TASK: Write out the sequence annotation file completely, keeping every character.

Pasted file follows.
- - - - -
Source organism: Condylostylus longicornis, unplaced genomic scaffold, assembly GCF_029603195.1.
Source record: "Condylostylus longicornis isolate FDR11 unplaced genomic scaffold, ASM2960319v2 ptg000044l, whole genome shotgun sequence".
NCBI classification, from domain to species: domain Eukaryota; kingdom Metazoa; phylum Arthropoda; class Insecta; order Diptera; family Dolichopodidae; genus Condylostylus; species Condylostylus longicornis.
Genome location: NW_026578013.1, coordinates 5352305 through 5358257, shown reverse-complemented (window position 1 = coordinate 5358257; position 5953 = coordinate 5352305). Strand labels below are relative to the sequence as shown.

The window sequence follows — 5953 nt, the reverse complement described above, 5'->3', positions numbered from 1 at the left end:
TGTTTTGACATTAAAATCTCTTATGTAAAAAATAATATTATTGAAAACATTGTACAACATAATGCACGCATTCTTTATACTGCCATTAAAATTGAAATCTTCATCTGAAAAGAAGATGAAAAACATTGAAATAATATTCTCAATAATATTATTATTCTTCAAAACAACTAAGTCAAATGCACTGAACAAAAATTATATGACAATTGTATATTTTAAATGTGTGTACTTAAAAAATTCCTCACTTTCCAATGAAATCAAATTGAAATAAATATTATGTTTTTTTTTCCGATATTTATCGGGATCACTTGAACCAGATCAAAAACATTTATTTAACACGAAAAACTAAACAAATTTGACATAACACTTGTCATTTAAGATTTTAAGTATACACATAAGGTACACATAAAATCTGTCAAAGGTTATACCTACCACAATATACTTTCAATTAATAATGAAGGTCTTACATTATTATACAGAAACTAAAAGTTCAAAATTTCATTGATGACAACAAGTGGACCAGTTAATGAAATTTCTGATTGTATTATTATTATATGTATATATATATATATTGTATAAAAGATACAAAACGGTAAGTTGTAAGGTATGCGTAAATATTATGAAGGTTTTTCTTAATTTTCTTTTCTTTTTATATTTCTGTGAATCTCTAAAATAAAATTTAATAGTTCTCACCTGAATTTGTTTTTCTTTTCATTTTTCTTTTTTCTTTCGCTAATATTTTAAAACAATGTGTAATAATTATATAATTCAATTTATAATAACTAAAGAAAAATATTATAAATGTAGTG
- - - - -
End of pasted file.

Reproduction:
Source organism: Condylostylus longicornis, unplaced genomic scaffold, assembly GCF_029603195.1.
Source record: "Condylostylus longicornis isolate FDR11 unplaced genomic scaffold, ASM2960319v2 ptg000044l, whole genome shotgun sequence".
NCBI classification, from domain to species: domain Eukaryota; kingdom Metazoa; phylum Arthropoda; class Insecta; order Diptera; family Dolichopodidae; genus Condylostylus; species Condylostylus longicornis.
Genome location: NW_026578013.1, coordinates 5352305 through 5358257, shown reverse-complemented (window position 1 = coordinate 5358257; position 5953 = coordinate 5352305). Strand labels below are relative to the sequence as shown.

The window sequence follows — 5953 nt, the reverse complement described above, 5'->3', positions numbered from 1 at the left end:
TGTTTTGACATTAAAATCTCTTATGTAAAAAATAATATTATTGAAAACATTGTACAACATAATGCACGCATTCTTTATACTGCCATTAAAATTGAAATCTTCATCTGAAAAGAAGATGAAAAACATTGAAATAATATTCTCAATAATATTATTATTCTTCAAAACAACTAAGTCAAATGCACTGAACAAAAATTATATGACAATTGTATATTTTAAATGTGTGTACTTAAAAAATTCCTCACTTTCCAATGAAATCAAATTGAAATAAATATTATGTTTTTTTTTCCGATATTTATCGGGATCACTTGAACCAGATCAAAAACATTTATTTAACACGAAAAACTAAACAAATTTGACATAACACTTGTCATTTAAGATTTTAAGTATACACATAAGGTACACATAAAATCTGTCAAAGGTTATACCTACCACAATATACTTTCAATTAATAATGAAGGTCTTACATTATTATACAGAAACTAAAAGTTCAAAATTTCATTGATGACAACAAGTGGACCAGTTAATGAAATTTCTGATTGTATTATTATTATATGTATATATATATATATTGTATAAAAGATACAAAACGGTAAGTTGTAAGGTATGCGTAAATATTATGAAGGTTTTTCTTAATTTTCTTTTCTTTTTATATTTCTGTGAATCTCTAAAATAAAATTTAATAGTTCTCACCTGAATTTGTTTTTCTTTTCATTTTTCTTTTTTCTTTCGCTAATATTTTAAAACAATGTGTAATAATTATATAATTCAATTTATAATAACTAAAGAAAAATATTATAAATGTAGTG